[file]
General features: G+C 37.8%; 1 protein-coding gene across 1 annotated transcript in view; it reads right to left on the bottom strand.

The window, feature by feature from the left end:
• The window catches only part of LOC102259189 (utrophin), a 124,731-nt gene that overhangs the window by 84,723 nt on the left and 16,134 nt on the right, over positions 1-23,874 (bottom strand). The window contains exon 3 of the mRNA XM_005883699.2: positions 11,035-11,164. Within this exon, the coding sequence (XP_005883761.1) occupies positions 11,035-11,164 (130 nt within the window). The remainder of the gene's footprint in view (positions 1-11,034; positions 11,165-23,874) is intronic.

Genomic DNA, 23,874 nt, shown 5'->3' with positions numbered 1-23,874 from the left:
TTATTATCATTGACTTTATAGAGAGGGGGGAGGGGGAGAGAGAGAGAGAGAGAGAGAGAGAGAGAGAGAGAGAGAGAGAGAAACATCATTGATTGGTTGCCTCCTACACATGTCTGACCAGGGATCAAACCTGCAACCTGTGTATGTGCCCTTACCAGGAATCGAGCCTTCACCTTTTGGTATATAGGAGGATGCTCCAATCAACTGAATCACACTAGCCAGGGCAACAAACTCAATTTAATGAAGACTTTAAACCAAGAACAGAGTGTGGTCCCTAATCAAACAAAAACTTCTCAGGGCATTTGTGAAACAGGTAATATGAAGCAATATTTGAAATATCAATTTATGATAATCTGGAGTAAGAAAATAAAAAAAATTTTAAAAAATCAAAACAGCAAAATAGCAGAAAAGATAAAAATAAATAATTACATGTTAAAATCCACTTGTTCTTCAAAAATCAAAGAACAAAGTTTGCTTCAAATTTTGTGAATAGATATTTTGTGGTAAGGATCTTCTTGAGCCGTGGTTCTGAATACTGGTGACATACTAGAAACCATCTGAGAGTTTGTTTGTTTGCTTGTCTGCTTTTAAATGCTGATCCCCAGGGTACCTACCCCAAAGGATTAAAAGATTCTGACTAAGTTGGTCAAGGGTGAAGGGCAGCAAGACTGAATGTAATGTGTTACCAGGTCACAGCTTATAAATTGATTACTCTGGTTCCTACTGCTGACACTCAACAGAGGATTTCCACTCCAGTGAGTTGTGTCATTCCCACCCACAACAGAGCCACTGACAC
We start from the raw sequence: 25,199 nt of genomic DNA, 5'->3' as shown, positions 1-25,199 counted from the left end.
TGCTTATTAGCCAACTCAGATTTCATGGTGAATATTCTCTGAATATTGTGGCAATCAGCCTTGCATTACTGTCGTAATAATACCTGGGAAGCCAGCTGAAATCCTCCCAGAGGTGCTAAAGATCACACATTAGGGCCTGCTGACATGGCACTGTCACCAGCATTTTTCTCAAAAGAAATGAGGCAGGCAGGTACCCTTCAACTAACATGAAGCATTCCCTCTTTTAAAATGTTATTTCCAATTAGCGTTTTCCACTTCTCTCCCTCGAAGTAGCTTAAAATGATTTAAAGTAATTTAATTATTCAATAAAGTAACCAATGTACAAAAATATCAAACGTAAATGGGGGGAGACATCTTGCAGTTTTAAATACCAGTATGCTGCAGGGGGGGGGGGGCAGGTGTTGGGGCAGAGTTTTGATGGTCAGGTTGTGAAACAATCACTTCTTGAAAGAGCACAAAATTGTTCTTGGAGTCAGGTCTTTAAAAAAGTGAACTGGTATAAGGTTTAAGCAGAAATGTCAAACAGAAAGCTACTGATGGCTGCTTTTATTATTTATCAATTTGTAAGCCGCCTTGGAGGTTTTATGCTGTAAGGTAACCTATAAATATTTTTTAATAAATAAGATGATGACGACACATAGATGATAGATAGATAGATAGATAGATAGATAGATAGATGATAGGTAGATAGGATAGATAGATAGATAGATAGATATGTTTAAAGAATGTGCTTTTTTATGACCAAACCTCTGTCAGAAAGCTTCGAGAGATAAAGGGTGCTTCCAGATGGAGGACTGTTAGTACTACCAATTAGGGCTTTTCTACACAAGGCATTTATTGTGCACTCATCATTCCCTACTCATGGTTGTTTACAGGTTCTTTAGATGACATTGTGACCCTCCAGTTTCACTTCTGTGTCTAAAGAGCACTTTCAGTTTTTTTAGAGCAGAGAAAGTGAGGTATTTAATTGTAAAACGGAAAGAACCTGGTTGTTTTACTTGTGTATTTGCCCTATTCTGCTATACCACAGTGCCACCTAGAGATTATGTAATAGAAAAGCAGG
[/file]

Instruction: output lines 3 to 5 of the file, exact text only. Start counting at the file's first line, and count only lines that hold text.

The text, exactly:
• The window catches only part of LOC102259189 (utrophin), a 124,731-nt gene that overhangs the window by 84,723 nt on the left and 16,134 nt on the right, over positions 1-23,874 (bottom strand). The window contains exon 3 of the mRNA XM_005883699.2: positions 11,035-11,164. Within this exon, the coding sequence (XP_005883761.1) occupies positions 11,035-11,164 (130 nt within the window). The remainder of the gene's footprint in view (positions 1-11,034; positions 11,165-23,874) is intronic.

Genomic DNA, 23,874 nt, shown 5'->3' with positions numbered 1-23,874 from the left:
TTATTATCATTGACTTTATAGAGAGGGGGGAGGGGGAGAGAGAGAGAGAGAGAGAGAGAGAGAGAGAGAGAGAGAGAGAGAAACATCATTGATTGGTTGCCTCCTACACATGTCTGACCAGGGATCAAACCTGCAACCTGTGTATGTGCCCTTACCAGGAATCGAGCCTTCACCTTTTGGTATATAGGAGGATGCTCCAATCAACTGAATCACACTAGCCAGGGCAACAAACTCAATTTAATGAAGACTTTAAACCAAGAACAGAGTGTGGTCCCTAATCAAACAAAAACTTCTCAGGGCATTTGTGAAACAGGTAATATGAAGCAATATTTGAAATATCAATTTATGATAATCTGGAGTAAGAAAATAAAAAAAATTTTAAAAAATCAAAACAGCAAAATAGCAGAAAAGATAAAAATAAATAATTACATGTTAAAATCCACTTGTTCTTCAAAAATCAAAGAACAAAGTTTGCTTCAAATTTTGTGAATAGATATTTTGTGGTAAGGATCTTCTTGAGCCGTGGTTCTGAATACTGGTGACATACTAGAAACCATCTGAGAGTTTGTTTGTTTGCTTGTCTGCTTTTAAATGCTGATCCCCAGGGTACCTACCCCAAAGGATTAAAAGATTCTGACTAAGTTGGTCAAGGGTGAAGGGCAGCAAGACTGAATGTAATGTGTTACCAGGTCACAGCTTATAAATTGATTACTCTGGTTCCTACTGCTGACACTCAACAGAGGATTTCCACTCCAGTGAGTTGTGTCATTCCCACCCACAACAGAGCCACTGACAC